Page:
20th Jun 2018
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How to protect and maintain your eyesight
attractive mature lady having an eye test

Your eyesight is one of your most important senses. Find out how to protect your vision and maintain the health of your eyes, especially as you age.

In Australia, age-related degenerative diseases are major causes of blindness and vision loss. Age-related degenerative diseases include:

  • cataract
  • glaucoma
  • age-related macular degeneration.

Other conditions that can also cause significant vision damage include:

  • diabetic retinopathy (eye damage caused by diabetes)
  • retinitis pigmentosa (a genetic condition where the retina begins to degenerate)
  • un-corrected refractive errors (where objects up close appear clearly but objects far away appear blurry)
  • trachoma (a contagious bacterial infection of the eye)
  • eye injuries.

Though treatments are available for most of these conditions, simple lifestyle habits can help to protect your eyesight and reduce your risk of vision damage.

Eye tests
Have your eyes tested and macula (at the back of your eye) checked regularly with an optometrist or ophthalmologist. Eye tests can pick up on a range of diseases you might never realise you have, such as glaucoma, diabetic eye disease and age-related macular degeneration.

Stop (or never start) smoking
After ageing, smoking is the second-biggest risk factor causing vision damage. Smokers are three times as likely to develop diseases such as macular degeneration than non-smokers, and they are also likely to develop it at an earlier age.

Eat right to protect your sight
Foods rich in omega 3 fatty acids and antioxidants are great for eye health. Eat fish at least twice a week and regularly include green, leafy vegetables, blueberries, strawberries, yellow vegetables, and nuts and seeds.

Maintain a healthy weight
Controlling your weight and exercising regularly will help to look after your blood vessels, including those in your eyes. Being overweight or obese can increase your risk of developing diabetes, which can lead to diabetic retinopathy and glaucoma.

Wear sunglasses
Choosing the right sunglasses will help protect your eyes from the sun’s ultraviolet (UV) rays. UV light can increase your risk of developing cataracts, so always go for sunglasses that block at least 99 per cent of UVA and UVB rays.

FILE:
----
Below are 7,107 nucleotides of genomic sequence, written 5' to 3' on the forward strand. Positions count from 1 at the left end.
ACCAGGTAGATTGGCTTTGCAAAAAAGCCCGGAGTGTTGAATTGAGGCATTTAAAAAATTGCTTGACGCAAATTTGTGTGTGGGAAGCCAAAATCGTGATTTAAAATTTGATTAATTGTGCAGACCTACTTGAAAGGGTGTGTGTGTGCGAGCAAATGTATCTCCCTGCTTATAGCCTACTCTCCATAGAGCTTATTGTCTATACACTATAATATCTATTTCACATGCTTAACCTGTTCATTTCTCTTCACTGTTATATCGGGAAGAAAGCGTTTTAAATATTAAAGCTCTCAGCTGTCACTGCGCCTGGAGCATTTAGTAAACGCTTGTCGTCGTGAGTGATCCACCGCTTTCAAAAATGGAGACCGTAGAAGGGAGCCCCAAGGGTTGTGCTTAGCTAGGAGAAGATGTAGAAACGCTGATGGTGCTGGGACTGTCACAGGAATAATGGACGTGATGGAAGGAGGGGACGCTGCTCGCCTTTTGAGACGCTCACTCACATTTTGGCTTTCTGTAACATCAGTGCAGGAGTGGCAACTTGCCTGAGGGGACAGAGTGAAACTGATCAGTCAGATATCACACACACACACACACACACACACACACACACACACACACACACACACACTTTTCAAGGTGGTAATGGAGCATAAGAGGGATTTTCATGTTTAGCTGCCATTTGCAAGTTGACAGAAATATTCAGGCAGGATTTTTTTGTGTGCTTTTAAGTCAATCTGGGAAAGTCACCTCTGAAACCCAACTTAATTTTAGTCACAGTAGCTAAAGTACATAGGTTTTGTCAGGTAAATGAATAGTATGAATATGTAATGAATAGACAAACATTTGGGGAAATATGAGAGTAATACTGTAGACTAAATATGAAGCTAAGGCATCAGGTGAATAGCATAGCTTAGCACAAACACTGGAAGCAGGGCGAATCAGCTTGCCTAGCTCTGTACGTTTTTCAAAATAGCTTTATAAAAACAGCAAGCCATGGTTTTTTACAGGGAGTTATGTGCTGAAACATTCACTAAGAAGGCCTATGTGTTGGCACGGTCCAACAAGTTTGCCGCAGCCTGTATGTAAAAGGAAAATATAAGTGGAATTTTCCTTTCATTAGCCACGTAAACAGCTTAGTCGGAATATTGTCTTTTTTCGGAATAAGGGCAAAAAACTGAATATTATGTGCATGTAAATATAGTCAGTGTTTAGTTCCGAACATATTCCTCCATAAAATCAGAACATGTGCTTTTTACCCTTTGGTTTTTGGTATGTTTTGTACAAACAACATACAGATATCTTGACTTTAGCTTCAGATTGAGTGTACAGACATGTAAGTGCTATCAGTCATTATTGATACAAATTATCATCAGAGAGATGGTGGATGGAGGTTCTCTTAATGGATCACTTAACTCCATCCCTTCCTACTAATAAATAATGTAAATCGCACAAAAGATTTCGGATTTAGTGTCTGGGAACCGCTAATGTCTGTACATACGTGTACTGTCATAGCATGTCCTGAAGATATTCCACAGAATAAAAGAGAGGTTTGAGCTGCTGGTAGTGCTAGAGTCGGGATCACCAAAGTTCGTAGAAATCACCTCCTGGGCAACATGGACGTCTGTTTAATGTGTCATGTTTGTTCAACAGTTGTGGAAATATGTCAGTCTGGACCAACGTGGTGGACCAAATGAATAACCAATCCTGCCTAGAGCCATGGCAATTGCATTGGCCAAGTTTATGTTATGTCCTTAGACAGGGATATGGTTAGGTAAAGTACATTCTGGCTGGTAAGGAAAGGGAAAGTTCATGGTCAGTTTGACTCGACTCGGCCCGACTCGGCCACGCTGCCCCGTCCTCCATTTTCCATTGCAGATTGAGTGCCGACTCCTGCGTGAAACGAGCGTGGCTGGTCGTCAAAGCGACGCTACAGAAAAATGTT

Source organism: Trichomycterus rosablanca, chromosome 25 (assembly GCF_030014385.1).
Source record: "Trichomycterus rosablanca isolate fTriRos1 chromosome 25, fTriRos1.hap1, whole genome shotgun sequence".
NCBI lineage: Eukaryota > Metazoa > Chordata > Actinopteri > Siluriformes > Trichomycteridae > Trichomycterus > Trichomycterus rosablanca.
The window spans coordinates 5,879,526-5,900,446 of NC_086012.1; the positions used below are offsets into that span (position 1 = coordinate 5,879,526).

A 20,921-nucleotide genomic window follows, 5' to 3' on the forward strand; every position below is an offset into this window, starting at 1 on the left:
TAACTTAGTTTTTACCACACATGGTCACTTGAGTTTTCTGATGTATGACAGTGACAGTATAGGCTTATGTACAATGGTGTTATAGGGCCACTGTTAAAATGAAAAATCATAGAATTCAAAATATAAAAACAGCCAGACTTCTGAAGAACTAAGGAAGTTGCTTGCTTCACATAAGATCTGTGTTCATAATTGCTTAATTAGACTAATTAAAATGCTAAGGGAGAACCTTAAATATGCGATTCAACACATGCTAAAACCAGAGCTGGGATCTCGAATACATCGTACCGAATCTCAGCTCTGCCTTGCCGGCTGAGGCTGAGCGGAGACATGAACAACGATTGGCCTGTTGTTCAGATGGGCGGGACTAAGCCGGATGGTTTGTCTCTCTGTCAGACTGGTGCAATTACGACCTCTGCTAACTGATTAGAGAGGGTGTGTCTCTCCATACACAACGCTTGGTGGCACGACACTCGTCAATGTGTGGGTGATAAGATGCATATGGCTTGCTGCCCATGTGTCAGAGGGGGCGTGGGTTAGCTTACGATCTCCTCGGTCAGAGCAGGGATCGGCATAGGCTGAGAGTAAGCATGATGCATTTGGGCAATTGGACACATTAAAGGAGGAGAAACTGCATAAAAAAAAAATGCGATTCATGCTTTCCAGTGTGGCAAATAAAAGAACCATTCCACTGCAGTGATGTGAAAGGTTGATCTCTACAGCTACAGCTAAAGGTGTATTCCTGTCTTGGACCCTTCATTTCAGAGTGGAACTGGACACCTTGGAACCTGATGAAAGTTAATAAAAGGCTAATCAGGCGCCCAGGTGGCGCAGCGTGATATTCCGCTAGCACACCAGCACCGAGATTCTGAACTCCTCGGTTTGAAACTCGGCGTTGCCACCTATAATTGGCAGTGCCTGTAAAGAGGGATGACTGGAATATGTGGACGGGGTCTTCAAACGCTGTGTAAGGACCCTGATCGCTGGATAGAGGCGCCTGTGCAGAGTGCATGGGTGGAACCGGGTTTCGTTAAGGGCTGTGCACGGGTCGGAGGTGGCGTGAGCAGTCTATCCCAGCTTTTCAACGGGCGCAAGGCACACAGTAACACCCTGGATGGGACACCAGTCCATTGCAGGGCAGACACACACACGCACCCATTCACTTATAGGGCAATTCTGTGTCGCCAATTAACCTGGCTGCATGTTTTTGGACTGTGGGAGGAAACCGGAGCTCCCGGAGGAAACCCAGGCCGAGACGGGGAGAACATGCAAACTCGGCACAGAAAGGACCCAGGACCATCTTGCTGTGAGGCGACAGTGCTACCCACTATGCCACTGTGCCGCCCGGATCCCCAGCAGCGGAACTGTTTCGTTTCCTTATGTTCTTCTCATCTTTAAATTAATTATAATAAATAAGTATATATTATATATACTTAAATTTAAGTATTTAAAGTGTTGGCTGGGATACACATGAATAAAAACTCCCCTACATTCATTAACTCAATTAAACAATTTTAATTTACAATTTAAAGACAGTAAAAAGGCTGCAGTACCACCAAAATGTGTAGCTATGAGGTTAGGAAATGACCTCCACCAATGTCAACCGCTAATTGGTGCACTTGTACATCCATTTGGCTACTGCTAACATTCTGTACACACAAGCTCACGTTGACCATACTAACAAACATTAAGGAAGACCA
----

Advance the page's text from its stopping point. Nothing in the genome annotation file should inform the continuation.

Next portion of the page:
Take a break from the screen
Spending too much time in front of a computer or TV screen can cause eyestrain, blurry vision, problems in focusing at a distance and dry eyes. Ensure you take the following steps to look after your eyes by:

  • keeping your glasses’ prescription up to date
  • positioning the top of the screen at eye level so that you are looking down at it
  • avoiding glare on the screen
  • taking a 15-minute break every two hours
  • blinking regularly.

You can also try the 20-20-20 rule: every 20 minutes, look away about 20 feet front of you for 20 seconds.

Use an Amsler grid
To check for possible symptoms or sudden changes in vision, use this easy, at-home self-monitoring tool. While the grid should be used daily, it doesn’t take the place of having regular eye tests and macula checks. For a free Amsler grid, call the Macular Disease Foundation Australia on 1800 111 709 or order online.

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    COMMENTS

    To make a comment, please register or login
    Arisaid
    5th Jul 2018
    3:13pm
    One very very simple thing we can do each day - but 99% of people don't - is to check your eyesight each morning. Close one eye, can you see? Swap eyes, can you see? Having worked for an ophthalmologist for too many years to remember, it is amazing how this simple test is overlooked by so many people.
    musicveg
    6th Jul 2018
    12:52am
    Blink regularly, surprising how many people stare at a screen without blinking, and don't rub your eyes ever.


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